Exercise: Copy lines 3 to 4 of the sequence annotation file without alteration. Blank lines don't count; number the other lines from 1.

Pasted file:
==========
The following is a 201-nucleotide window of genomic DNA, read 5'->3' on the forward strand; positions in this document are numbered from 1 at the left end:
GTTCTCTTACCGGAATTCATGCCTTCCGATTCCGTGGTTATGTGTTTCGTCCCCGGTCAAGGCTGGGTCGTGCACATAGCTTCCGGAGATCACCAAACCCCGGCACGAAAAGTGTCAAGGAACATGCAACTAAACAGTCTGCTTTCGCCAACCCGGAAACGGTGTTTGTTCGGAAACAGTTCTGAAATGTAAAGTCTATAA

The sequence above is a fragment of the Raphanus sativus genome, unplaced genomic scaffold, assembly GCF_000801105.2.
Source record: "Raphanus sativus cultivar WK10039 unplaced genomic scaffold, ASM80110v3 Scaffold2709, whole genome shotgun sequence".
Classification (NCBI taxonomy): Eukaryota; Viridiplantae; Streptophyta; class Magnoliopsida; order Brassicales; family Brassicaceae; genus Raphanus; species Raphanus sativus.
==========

The sequence above is a fragment of the Raphanus sativus genome, unplaced genomic scaffold, assembly GCF_000801105.2.
Source record: "Raphanus sativus cultivar WK10039 unplaced genomic scaffold, ASM80110v3 Scaffold2709, whole genome shotgun sequence".